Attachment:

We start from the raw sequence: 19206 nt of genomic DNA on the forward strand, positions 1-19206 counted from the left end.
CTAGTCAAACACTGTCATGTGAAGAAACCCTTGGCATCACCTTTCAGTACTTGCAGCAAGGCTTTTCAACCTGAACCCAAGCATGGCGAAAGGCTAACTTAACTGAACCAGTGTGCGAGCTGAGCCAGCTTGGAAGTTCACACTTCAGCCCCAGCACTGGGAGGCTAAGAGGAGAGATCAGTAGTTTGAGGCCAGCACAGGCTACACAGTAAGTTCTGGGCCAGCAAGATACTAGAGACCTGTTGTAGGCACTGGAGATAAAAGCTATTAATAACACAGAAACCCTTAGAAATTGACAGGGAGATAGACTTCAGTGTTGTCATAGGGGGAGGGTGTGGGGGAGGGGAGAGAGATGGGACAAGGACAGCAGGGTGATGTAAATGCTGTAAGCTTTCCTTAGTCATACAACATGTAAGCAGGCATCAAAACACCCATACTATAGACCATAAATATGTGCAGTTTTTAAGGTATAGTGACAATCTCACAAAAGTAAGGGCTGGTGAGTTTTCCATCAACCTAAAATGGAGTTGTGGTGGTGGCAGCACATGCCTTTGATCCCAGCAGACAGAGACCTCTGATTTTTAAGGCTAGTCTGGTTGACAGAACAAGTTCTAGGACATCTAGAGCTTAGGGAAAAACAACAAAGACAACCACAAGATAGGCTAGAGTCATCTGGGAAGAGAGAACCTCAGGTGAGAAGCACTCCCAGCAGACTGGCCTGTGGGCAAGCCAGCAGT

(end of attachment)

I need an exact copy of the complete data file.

We start from the raw sequence: 19206 nt of genomic DNA on the forward strand, positions 1-19206 counted from the left end.
CTAGTCAAACACTGTCATGTGAAGAAACCCTTGGCATCACCTTTCAGTACTTGCAGCAAGGCTTTTCAACCTGAACCCAAGCATGGCGAAAGGCTAACTTAACTGAACCAGTGTGCGAGCTGAGCCAGCTTGGAAGTTCACACTTCAGCCCCAGCACTGGGAGGCTAAGAGGAGAGATCAGTAGTTTGAGGCCAGCACAGGCTACACAGTAAGTTCTGGGCCAGCAAGATACTAGAGACCTGTTGTAGGCACTGGAGATAAAAGCTATTAATAACACAGAAACCCTTAGAAATTGACAGGGAGATAGACTTCAGTGTTGTCATAGGGGGAGGGTGTGGGGGAGGGGAGAGAGATGGGACAAGGACAGCAGGGTGATGTAAATGCTGTAAGCTTTCCTTAGTCATACAACATGTAAGCAGGCATCAAAACACCCATACTATAGACCATAAATATGTGCAGTTTTTAAGGTATAGTGACAATCTCACAAAAGTAAGGGCTGGTGAGTTTTCCATCAACCTAAAATGGAGTTGTGGTGGTGGCAGCACATGCCTTTGATCCCAGCAGACAGAGACCTCTGATTTTTAAGGCTAGTCTGGTTGACAGAACAAGTTCTAGGACATCTAGAGCTTAGGGAAAAACAACAAAGACAACCACAAGATAGGCTAGAGTCATCTGGGAAGAGAGAACCTCAGGTGAGAAGCACTCCCAGCAGACTGGCCTGTGGGCAAGCCAGCAGT